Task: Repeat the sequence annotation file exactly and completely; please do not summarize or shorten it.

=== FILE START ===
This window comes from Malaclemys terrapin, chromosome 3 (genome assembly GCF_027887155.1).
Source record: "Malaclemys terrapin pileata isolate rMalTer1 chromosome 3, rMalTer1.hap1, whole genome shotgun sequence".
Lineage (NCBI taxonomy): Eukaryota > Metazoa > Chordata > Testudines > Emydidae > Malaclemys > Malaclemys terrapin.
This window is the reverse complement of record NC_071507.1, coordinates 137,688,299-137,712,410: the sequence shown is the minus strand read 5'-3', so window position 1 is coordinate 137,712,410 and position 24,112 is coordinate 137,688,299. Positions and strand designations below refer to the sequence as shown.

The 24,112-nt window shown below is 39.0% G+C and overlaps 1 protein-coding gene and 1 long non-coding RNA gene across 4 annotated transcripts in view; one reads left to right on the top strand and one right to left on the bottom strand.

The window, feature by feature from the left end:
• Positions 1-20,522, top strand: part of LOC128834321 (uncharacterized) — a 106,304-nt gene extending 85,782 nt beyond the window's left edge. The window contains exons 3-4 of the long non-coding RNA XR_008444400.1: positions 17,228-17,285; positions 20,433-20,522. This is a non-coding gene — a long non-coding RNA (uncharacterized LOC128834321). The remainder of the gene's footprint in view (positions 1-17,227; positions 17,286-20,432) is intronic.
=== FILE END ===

This window comes from Malaclemys terrapin, chromosome 3 (genome assembly GCF_027887155.1).
Source record: "Malaclemys terrapin pileata isolate rMalTer1 chromosome 3, rMalTer1.hap1, whole genome shotgun sequence".
Lineage (NCBI taxonomy): Eukaryota > Metazoa > Chordata > Testudines > Emydidae > Malaclemys > Malaclemys terrapin.
This window is the reverse complement of record NC_071507.1, coordinates 137,688,299-137,712,410: the sequence shown is the minus strand read 5'-3', so window position 1 is coordinate 137,712,410 and position 24,112 is coordinate 137,688,299. Positions and strand designations below refer to the sequence as shown.

The 24,112-nt window shown below is 39.0% G+C and overlaps 1 protein-coding gene and 1 long non-coding RNA gene across 4 annotated transcripts in view; one reads left to right on the top strand and one right to left on the bottom strand.

The window, feature by feature from the left end:
• Positions 1-20,522, top strand: part of LOC128834321 (uncharacterized) — a 106,304-nt gene extending 85,782 nt beyond the window's left edge. The window contains exons 3-4 of the long non-coding RNA XR_008444400.1: positions 17,228-17,285; positions 20,433-20,522. This is a non-coding gene — a long non-coding RNA (uncharacterized LOC128834321). The remainder of the gene's footprint in view (positions 1-17,227; positions 17,286-20,432) is intronic.